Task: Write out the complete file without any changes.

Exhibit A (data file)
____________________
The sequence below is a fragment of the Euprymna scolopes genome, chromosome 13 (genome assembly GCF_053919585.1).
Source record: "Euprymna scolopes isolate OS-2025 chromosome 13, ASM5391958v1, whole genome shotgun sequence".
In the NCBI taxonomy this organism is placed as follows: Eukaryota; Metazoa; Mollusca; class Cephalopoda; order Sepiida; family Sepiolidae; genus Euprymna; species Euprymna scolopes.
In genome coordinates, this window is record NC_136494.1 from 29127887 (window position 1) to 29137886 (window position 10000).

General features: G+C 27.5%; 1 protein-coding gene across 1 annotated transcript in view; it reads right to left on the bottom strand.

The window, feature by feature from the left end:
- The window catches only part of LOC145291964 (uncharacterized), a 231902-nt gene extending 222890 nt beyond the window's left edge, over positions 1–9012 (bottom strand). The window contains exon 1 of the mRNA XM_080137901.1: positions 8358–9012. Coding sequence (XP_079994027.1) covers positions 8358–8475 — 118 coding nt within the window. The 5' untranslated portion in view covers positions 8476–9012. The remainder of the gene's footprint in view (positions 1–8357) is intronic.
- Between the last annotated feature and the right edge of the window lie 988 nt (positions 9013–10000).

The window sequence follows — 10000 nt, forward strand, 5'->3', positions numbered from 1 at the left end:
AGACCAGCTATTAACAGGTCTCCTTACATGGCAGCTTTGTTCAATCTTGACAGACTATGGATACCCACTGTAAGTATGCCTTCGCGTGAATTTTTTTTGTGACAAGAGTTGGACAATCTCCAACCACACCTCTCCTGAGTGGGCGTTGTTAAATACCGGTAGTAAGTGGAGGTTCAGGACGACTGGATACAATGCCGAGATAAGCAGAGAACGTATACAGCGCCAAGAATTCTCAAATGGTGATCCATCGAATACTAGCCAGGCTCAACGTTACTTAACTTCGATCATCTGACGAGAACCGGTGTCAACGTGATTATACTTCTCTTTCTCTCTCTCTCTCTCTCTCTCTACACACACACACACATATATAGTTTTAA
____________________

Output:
The sequence below is a fragment of the Euprymna scolopes genome, chromosome 13 (genome assembly GCF_053919585.1).
Source record: "Euprymna scolopes isolate OS-2025 chromosome 13, ASM5391958v1, whole genome shotgun sequence".
In the NCBI taxonomy this organism is placed as follows: Eukaryota; Metazoa; Mollusca; class Cephalopoda; order Sepiida; family Sepiolidae; genus Euprymna; species Euprymna scolopes.
In genome coordinates, this window is record NC_136494.1 from 29127887 (window position 1) to 29137886 (window position 10000).

General features: G+C 27.5%; 1 protein-coding gene across 1 annotated transcript in view; it reads right to left on the bottom strand.

The window, feature by feature from the left end:
- The window catches only part of LOC145291964 (uncharacterized), a 231902-nt gene extending 222890 nt beyond the window's left edge, over positions 1–9012 (bottom strand). The window contains exon 1 of the mRNA XM_080137901.1: positions 8358–9012. Coding sequence (XP_079994027.1) covers positions 8358–8475 — 118 coding nt within the window. The 5' untranslated portion in view covers positions 8476–9012. The remainder of the gene's footprint in view (positions 1–8357) is intronic.
- Between the last annotated feature and the right edge of the window lie 988 nt (positions 9013–10000).

The window sequence follows — 10000 nt, forward strand, 5'->3', positions numbered from 1 at the left end:
AGACCAGCTATTAACAGGTCTCCTTACATGGCAGCTTTGTTCAATCTTGACAGACTATGGATACCCACTGTAAGTATGCCTTCGCGTGAATTTTTTTTGTGACAAGAGTTGGACAATCTCCAACCACACCTCTCCTGAGTGGGCGTTGTTAAATACCGGTAGTAAGTGGAGGTTCAGGACGACTGGATACAATGCCGAGATAAGCAGAGAACGTATACAGCGCCAAGAATTCTCAAATGGTGATCCATCGAATACTAGCCAGGCTCAACGTTACTTAACTTCGATCATCTGACGAGAACCGGTGTCAACGTGATTATACTTCTCTTTCTCTCTCTCTCTCTCTCTCTCTACACACACACACACATATATAGTTTTAA